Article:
Nostalgic Activities For Kids - why we need to draw comfort from the familliar


children Crabbbing and rockpooling on the beach

Nostalgia - it's a word that seems to be used more and more with every day. When only a few decade ago, the idea of reflecting on the past, meant you would fall behind in a world focussed on modernity, technology and the future; now consumers are seen to be falling in love with the old and all that that entails; more personable services, a slower pace of life and heritage based products. 

But what is it about the new 'norm' of modern life which is driving us in droves towards the familiar of yesteryear - particularly where our children are concerned. Here we highlight some of the main problems and suggest some tools for combat in the fight.

1. Technology - Today's parents have lived life experiencing technology, especially computer technology, in all of its forms; from the first BBC computers at school, to a house full of devices, from smartphones to tablets to laptops. 

And although this generation of parents seemed to be the first to make this technology work for them day to day, and really reap the rewards, now their toddlers are learning to swipe before they can talk and log in before they're potty trained, leaving the rest of us to try and keep our heads above the technological waters.

With this in mind, it's easy to see why parents are desperately trying to remind kids of the good old days. From playing Pooh Sticks in the woods, camping under the stars and reading books from actual... books! But we seem to be at a crossroads. How do we balance the use of day to day technology with the nostalgia from our own simpler childhood in order to benefit our children? And when does it get to a point when this constant looking back makes it difficult to embrace innovation for our future?

How to Unplug your child, parenting book

If you're struggling to find this balance between life and technology or you're looking for inspiration to get your kids away from their screens, look no further. How to Unplug Your Child, by Liat Hughes Joshi, is the perfect book for you. Split into seven sections, from indoor play to outdoor adventures, this book is packed full of nostalgic activities that both you and your children can be excited about. From learning new card games to making daisy chains, theses activities will allow you to strike a balance between screens and play. Want to buy this book? Click here...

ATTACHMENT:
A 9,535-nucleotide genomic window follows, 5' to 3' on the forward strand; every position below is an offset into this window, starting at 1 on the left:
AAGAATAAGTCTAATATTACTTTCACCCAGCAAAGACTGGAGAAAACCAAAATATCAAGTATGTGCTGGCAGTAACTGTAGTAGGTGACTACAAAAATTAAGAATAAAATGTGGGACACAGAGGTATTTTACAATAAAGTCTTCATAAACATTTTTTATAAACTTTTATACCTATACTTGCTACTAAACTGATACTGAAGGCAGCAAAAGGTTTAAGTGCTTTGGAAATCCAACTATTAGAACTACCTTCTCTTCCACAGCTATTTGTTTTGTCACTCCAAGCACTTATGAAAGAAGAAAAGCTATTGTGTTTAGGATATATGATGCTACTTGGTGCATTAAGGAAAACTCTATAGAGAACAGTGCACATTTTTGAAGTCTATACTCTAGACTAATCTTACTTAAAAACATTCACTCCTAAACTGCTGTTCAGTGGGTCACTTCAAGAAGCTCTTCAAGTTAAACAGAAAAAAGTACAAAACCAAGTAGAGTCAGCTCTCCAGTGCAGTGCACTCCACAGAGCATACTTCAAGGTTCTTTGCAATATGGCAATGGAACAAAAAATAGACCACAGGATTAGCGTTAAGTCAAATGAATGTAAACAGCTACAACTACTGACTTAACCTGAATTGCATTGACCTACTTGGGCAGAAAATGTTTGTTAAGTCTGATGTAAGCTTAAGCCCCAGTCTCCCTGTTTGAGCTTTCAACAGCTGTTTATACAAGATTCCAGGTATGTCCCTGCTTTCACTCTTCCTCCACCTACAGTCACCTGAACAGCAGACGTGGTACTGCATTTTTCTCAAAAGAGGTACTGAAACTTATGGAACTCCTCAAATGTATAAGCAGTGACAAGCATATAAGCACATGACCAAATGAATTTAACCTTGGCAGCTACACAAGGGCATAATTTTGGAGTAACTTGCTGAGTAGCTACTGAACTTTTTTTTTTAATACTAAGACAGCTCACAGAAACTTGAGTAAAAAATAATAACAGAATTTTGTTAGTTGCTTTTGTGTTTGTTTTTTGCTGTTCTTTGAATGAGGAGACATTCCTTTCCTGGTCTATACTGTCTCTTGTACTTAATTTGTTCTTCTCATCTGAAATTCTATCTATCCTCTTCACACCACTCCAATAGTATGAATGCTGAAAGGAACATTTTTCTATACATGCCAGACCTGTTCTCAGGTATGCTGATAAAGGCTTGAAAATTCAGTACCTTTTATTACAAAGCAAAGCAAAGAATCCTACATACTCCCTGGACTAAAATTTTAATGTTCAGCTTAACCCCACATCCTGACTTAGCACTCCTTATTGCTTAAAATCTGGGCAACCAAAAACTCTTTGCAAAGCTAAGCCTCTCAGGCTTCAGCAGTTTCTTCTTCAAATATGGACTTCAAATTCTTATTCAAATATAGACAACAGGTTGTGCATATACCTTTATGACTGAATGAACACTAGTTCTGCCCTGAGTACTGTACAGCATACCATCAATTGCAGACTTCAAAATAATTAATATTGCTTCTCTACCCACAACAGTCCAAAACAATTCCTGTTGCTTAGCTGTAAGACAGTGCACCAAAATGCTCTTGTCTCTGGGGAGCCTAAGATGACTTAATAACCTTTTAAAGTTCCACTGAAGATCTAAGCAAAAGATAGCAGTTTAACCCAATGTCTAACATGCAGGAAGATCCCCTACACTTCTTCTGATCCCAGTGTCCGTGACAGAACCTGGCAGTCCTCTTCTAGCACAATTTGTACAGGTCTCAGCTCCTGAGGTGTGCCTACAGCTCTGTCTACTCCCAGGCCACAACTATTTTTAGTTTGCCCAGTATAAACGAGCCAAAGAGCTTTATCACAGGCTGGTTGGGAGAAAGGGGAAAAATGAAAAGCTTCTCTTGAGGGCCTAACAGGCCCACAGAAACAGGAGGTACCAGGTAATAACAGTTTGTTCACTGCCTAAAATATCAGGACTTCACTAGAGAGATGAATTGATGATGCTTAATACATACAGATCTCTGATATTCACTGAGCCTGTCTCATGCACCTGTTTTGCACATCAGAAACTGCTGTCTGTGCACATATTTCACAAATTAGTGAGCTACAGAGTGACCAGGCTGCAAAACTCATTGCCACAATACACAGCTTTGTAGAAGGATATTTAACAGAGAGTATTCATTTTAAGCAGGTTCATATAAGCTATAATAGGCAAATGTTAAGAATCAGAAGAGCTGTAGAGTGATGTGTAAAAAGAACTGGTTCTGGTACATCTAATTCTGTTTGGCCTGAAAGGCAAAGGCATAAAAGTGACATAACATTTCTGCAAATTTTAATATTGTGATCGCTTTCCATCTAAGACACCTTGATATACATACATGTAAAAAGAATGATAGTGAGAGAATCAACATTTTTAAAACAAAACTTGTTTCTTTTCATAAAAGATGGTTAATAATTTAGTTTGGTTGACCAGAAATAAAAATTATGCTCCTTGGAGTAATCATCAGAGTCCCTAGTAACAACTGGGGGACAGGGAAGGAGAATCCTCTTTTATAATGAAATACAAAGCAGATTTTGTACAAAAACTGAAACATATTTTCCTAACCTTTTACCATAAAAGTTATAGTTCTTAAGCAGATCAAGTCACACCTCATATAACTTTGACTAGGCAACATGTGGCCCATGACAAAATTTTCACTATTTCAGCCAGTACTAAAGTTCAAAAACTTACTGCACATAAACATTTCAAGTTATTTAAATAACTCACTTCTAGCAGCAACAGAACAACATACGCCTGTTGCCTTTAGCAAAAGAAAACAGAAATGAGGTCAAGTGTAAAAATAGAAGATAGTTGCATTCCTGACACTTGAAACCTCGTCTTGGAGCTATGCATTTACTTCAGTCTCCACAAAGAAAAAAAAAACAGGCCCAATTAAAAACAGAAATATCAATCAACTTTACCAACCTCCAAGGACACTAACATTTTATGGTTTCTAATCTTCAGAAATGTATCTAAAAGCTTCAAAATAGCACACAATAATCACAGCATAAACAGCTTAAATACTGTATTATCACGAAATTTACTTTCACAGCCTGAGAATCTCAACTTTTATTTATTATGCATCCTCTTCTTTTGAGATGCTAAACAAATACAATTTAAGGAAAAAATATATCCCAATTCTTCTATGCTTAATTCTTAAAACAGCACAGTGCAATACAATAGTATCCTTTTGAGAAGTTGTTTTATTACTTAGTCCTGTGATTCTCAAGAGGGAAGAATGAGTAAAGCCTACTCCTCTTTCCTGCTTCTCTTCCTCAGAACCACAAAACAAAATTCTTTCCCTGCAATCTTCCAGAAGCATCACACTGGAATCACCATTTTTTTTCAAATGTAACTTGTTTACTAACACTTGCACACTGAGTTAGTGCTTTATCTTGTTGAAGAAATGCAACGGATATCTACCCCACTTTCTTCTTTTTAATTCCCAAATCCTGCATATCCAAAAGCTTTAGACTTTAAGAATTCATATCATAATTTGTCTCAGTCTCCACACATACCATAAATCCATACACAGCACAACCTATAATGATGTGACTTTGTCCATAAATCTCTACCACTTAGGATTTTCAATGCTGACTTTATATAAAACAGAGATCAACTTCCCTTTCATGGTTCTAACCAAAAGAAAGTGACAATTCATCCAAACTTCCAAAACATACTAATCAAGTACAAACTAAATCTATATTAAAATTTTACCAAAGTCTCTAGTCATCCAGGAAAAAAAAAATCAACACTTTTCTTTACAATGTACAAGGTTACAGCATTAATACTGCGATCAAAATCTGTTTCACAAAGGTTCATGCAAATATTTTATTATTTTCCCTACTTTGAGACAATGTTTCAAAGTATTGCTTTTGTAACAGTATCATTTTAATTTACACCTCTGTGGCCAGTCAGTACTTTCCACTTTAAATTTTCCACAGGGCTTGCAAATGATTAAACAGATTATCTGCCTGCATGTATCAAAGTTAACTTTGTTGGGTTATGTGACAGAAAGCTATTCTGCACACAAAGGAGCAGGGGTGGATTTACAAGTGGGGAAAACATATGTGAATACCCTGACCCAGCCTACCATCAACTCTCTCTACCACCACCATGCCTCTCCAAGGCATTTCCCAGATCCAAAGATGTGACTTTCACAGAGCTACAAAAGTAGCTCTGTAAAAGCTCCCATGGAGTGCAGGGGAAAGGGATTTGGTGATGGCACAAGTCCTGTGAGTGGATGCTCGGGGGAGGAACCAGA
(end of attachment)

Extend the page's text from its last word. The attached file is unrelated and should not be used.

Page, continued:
2. Pester Power - I want never gets - or so the saying goes. If only it were that easy! However, we all know that it's not us that the advertisers want, but our kids, displaying sweets at the tills and expensive toys during Saturday morning tv programmes. Although we no longer live in a seen but not heard age (thank goodness) the modern struggle is keeping children satisfied with a less is more attitude. But when one is getting back late from work and finding time to make dinner, hoover the house and help the kids with projects for school, sometimes it's just easier to say yes to more than you normally would. 

New old fashioned parenting, book

New Old-Fashioned Parenting, also by Liat Hughes Joshi, is a fantastic book for those wanting to parent children in the modern age without turning their kids into one of 'those children' - the sort who won't stop until they get want with little regard to your role as a parent.

With chapters on how to overcome issues such as pester power, fussy eaters and stopping your kids from growing up too fast, this book explains simply what the problems are, why they're so prevalent in modern society and which parenting techniques to borrow from generations gone by , to help strike the perfect balance between the nostalgia you have for your childhood and the childhood your kids should have today. Want to buy this book? Click here...

Here are our favourite nostalgic simple pleasures:
1. Crabbing at the seaside
2. Building dens
3. Reading our favourite children's stories
4. Baking cookies for granny and grandpa
5. Picking blackberries
What are yours?
Beautiful children's dens

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